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Showing posts from August, 2011

Quiet Houses

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Shadows gathered around his feet and under the tables nearby, pools of dirty light through which the floor glimmered, the tiles ill-formed and murky. He looked again at the recorder, at the time counter rolling implacably onwards, and thought again of Amy and the way she had of making the world feel brighter, lighter. “Who would I tell?” asked Wisher again, and Nakata couldn't answer him. Instead, he asked another question. One of the greatest British movies was Dead of Night , which famously employed the portmanteau format for supernatural stories. If you haven't seen it (what's wrong with you?) the basic premise is simple: man arrives at country house, meets bunch of nice people, but gets nagging sensation that he's 'been here before' – in a dream. Guests are prompted by this to tell supposedly true stories of ghostly encounters. The film ends rather cleverly with a plot twist that makes perfect sense but also comes as a genuine surprise. The portmanteau

ST9 Sold Out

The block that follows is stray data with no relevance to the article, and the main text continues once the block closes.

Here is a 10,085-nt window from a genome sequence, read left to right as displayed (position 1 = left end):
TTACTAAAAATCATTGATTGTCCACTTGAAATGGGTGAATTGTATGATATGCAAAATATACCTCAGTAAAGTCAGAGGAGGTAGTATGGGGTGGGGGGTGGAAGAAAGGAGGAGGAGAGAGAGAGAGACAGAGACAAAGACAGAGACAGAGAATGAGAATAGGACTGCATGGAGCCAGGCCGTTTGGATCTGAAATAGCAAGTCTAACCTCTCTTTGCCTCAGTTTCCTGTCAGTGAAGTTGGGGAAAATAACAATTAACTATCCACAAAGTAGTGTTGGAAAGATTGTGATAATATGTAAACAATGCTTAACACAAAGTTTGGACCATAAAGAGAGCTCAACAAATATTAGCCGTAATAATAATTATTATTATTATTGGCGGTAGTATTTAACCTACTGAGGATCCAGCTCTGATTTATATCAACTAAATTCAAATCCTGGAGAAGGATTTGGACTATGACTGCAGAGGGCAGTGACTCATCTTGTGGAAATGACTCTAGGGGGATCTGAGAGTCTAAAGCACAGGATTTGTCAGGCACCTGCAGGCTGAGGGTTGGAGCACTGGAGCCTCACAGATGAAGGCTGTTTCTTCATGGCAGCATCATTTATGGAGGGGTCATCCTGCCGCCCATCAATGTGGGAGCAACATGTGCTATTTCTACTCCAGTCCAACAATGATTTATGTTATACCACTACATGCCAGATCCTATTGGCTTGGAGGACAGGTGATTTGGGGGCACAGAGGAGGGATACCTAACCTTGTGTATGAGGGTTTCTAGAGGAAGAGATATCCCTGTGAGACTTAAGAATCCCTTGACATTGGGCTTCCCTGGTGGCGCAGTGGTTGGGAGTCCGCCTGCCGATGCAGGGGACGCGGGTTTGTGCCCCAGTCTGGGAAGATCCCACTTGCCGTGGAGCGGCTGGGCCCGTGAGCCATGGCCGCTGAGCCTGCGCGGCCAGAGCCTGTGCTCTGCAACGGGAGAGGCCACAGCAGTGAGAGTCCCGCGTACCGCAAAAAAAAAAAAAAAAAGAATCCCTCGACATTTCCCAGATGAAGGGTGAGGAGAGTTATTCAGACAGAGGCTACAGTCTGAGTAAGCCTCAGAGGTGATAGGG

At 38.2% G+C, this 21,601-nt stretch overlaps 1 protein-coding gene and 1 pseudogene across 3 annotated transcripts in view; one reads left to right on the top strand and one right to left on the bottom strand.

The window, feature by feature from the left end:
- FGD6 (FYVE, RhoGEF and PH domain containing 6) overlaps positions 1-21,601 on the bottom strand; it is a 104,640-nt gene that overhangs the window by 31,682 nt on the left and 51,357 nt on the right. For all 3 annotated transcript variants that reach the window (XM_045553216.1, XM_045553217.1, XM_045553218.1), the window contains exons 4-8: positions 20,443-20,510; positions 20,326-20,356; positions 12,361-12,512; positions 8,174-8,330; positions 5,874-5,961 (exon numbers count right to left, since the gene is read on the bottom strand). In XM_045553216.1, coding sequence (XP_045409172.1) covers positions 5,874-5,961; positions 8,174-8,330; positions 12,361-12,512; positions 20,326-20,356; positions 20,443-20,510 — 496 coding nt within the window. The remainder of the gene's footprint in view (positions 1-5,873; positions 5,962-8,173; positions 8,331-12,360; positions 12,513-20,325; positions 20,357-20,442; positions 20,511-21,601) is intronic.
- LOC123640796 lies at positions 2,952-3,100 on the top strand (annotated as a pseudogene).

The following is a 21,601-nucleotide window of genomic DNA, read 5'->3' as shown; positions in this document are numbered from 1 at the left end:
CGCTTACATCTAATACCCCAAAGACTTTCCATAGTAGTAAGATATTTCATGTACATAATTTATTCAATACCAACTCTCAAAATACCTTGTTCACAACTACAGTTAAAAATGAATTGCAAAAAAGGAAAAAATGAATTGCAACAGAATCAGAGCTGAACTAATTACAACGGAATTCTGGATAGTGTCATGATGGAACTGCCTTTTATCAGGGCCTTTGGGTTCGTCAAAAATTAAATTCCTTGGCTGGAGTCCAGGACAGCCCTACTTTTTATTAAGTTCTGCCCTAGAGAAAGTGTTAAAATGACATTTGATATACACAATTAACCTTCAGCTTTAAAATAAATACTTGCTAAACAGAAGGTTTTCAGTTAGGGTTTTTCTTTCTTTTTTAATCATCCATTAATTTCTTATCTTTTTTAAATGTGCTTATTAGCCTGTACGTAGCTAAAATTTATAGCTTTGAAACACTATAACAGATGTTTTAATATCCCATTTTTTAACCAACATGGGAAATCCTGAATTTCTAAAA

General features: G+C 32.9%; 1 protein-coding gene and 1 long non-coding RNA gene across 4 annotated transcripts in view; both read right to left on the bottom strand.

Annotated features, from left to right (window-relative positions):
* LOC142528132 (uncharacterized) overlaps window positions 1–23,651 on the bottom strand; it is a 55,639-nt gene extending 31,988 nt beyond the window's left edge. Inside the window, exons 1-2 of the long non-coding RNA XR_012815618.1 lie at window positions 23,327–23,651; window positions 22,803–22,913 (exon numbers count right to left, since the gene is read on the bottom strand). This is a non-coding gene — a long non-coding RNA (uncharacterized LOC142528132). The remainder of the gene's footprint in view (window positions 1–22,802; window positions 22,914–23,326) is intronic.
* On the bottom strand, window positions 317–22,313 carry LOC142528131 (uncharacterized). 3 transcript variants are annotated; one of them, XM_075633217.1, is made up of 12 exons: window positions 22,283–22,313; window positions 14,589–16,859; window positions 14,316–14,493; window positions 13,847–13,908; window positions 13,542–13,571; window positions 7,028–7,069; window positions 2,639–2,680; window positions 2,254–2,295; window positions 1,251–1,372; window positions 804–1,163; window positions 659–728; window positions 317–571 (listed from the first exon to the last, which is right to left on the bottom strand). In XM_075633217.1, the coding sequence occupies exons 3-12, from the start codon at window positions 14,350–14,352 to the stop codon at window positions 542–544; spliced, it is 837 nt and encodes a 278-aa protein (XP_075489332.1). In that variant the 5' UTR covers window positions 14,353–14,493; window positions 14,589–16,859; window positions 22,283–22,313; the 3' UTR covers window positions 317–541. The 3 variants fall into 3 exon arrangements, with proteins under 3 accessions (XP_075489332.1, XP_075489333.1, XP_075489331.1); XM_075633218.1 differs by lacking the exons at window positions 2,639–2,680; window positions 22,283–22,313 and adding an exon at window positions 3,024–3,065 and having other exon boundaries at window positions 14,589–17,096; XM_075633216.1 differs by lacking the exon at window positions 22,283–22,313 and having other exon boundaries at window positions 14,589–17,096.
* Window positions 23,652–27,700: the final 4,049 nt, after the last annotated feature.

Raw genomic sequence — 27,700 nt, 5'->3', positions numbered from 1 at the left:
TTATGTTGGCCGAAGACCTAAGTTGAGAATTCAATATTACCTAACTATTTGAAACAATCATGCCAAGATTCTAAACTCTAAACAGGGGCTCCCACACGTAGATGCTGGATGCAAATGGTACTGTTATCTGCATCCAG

Sorry, folks, the last ever copy of ST9 has officially gone. It was a double-sized 'annual' issue, too, with a rather interesting three-eyed owl on the cover. But now it is sold out. I suppose this makes it a collector's item - there are around 150 or so copies out there. While I'm on the subject, ST8 is looking a mite thin on the ground, too.

Day Terrors

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DAY TERRORS Edited with an introduction by Dru Pagliasotti pp257; The Harrow Press 2011; ISBN-13 9780615406404 www.theharrowpress.com When I receive an unsolicited horror anthology, my heart does not sink. Nor, however, does it leap from my bosom in unrestrained joy and gambol round the living room – dear me, no. Firstly, ST is not a horror magazine, and secondly a lot of modern horror leaves me cold. Not disgusted, not morally outraged, just unmoved by variations on the same old themes and ideas. Recycling is fine for saving the planet, but it can doom a genre. Some horror writers do little more than describe a series of derivative schlocky movies  playing in their heads, and I just can't sit down with my popcorn and sit through the whole feature. That said, Day Terrors has a fair number of stories that rise above genre cliché and cardboard characters. Of these, a decent number are supernatural. And, though Harrow Press is a California outfit, I was pleased to find that so

Rats by M.R. James Trailer

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